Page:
By nature of the sport at the HS level, the inevitable comparison to Mary Cain continues to permeate the conversation online whenever Tuohy runs fast.  It can be a dangerous line of discourse, as it puts unrealistic expectations on a young athlete, as a Sophomore Tuohy is compared to a Senior, Professional athlete, in Cain.  The dialogue usually boils down to the overly-simplistic questions: Has Tuohy surpassed Cain?

The quick and easy answer is no, but there is a direct issue with the question itself.  Personally, I think the answer should be, "Who cares?"  However, for the sake of argument, I'll try and draw a clear distinction.  Comparing the two would be as if you were to compare a crocodile and an alligator.  On the surface, they may look incredibly similar, but in reality, they are entirely different animals.

Taken in that context, Tuohy has already surpassed Cain.  Tuohy's 2017 XC campaign may have been the greatest in prep history.  Not only was it record breaking, but it was consistently so.  Amber Trotter may have run a faster Speed Rating at Foot Locker, but she was not as consistently dominant throughout the entire year.  Tuohy has surpassed almost all of Cain's marks in XC, and by significant margins at that.  On the track, Tuohy may be as equally as dominant over the longer distances.  She carries a 5000m record that betters that of any mark by a prep Indoors or Out, including one previously held by Cain. Tuohy did much the same in the 3200m distance at Loucks, solidifying herself as one of, if not the best, long distance runner of All-Time.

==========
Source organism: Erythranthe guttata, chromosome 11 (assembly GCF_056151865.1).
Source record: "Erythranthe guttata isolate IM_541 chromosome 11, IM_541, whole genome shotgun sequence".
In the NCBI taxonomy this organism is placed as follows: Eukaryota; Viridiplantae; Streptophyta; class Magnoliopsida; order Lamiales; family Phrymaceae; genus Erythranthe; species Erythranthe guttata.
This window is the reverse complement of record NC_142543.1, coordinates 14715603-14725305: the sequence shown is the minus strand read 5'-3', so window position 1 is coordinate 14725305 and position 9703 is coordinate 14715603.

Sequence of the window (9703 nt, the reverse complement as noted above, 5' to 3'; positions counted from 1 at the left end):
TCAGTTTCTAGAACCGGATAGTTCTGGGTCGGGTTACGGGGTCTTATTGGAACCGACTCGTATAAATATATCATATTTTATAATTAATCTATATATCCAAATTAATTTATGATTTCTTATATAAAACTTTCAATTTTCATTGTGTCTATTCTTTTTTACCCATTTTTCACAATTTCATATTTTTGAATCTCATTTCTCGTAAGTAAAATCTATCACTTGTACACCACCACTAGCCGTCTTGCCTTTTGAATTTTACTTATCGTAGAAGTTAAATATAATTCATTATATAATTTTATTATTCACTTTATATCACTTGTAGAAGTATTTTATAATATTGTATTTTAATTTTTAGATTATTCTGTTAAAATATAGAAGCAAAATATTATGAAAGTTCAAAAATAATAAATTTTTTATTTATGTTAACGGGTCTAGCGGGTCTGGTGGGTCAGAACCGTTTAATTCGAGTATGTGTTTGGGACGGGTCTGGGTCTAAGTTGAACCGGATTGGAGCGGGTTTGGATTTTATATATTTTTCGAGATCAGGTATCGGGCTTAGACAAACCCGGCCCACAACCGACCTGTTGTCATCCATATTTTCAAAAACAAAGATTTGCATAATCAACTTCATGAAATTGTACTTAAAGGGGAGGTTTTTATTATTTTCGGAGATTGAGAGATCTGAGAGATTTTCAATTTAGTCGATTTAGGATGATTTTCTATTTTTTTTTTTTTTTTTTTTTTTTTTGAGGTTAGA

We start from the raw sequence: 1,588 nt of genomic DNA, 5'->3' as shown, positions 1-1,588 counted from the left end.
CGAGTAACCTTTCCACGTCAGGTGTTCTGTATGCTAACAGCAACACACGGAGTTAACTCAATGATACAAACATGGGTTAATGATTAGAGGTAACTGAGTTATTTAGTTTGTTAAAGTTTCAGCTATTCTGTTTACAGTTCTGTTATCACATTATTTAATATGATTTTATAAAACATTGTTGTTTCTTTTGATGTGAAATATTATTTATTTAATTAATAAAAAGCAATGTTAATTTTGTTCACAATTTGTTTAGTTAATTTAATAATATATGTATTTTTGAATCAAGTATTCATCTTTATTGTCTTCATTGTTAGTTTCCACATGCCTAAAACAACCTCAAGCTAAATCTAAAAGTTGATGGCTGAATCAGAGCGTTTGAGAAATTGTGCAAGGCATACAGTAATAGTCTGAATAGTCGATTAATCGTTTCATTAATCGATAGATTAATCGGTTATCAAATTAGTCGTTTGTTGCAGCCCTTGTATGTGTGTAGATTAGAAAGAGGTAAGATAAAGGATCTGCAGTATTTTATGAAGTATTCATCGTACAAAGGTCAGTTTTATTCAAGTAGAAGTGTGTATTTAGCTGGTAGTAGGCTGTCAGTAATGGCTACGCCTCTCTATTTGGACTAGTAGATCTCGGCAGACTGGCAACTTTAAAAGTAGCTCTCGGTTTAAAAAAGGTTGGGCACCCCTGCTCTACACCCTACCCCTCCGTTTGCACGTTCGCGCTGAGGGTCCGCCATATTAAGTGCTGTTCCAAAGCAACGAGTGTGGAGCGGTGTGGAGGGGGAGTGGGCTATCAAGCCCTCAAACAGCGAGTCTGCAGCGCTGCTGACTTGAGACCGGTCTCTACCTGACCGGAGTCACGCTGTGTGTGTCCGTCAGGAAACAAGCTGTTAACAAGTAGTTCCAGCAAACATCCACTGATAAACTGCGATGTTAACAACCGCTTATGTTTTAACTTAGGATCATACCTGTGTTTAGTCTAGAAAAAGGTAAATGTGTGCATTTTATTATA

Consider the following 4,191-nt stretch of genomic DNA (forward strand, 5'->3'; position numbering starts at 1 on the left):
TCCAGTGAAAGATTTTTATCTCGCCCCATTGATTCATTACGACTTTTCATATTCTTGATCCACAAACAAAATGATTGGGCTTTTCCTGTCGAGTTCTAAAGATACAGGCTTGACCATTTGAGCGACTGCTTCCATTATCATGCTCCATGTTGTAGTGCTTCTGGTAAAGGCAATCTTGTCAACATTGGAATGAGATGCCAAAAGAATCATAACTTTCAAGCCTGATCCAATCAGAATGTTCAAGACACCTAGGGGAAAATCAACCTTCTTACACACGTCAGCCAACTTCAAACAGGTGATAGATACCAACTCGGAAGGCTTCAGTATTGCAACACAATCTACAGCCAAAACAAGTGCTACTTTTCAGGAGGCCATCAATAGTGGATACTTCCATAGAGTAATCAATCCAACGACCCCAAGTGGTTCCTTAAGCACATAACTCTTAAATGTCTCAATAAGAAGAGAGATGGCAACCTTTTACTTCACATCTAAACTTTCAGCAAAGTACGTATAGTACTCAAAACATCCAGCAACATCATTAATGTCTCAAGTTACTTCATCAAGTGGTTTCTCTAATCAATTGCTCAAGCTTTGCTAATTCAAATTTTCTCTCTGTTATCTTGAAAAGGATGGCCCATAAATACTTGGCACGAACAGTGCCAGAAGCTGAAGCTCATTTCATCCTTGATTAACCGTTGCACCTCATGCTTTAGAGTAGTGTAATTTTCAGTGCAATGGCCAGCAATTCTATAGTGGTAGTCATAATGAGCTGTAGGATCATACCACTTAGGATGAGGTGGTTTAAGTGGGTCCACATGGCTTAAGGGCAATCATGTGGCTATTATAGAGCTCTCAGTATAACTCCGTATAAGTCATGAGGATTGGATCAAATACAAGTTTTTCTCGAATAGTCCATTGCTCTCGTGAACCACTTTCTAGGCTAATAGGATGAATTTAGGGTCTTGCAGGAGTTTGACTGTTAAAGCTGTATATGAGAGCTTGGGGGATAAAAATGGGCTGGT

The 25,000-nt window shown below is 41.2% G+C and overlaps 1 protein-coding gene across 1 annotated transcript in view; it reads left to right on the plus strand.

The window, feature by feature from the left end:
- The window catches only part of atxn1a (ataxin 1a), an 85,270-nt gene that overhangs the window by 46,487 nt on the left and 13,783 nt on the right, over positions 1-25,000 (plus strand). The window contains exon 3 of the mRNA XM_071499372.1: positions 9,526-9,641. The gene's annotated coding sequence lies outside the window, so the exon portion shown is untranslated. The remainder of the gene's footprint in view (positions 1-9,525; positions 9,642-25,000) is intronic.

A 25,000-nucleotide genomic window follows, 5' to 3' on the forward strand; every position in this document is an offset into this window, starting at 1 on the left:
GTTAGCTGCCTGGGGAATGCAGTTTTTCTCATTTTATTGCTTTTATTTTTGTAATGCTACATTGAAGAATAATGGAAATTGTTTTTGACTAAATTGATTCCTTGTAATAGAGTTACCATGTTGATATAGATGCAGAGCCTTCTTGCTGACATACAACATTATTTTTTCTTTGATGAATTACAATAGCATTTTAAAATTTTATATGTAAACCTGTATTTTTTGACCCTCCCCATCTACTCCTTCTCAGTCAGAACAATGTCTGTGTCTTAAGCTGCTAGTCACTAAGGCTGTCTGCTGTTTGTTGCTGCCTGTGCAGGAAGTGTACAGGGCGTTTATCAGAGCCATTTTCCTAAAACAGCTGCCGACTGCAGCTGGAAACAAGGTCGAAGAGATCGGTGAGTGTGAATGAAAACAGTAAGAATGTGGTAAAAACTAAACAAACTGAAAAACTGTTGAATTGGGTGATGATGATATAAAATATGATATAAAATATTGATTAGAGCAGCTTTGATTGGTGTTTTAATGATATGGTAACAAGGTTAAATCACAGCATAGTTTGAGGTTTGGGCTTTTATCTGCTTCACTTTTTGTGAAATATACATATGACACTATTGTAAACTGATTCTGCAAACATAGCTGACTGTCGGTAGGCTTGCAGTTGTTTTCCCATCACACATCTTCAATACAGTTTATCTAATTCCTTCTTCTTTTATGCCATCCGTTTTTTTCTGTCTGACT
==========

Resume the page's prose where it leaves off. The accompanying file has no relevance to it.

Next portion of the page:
The discrepancy here is that Cain never wanted to be that, nor did she really ever try to be.  Much is lauded about Cain's record of 9:38.68 in the 2mile, which converts down to 9:35.32 for the 3200m.  However, many people forget the context of the race.  It was a throwaway race, run Indoors, amidst heavy training, in a professional field known to run tactically.  The 3200m/2Mile was a distance she only ran once in her career, not peaking for it, and using it as a fitness stepping stone to her real goal: the 1500m.

The Purdy charts can give us a better indication of what a hypothetical Cain could have run for 2Mile's.  A conservative conversion would put her at 9:25 for 3200m, focused training maybe even pushing that down lower.  However, Cain was more focused on the shorter distances, clocking 4:04.62 for the 1500m, 4:24.11 for the Indoor Mile, and 1:59.51 for the 800m.  Realistically, had the mile been more popular at the Olympic level, she might have lowered that Indoor best even more.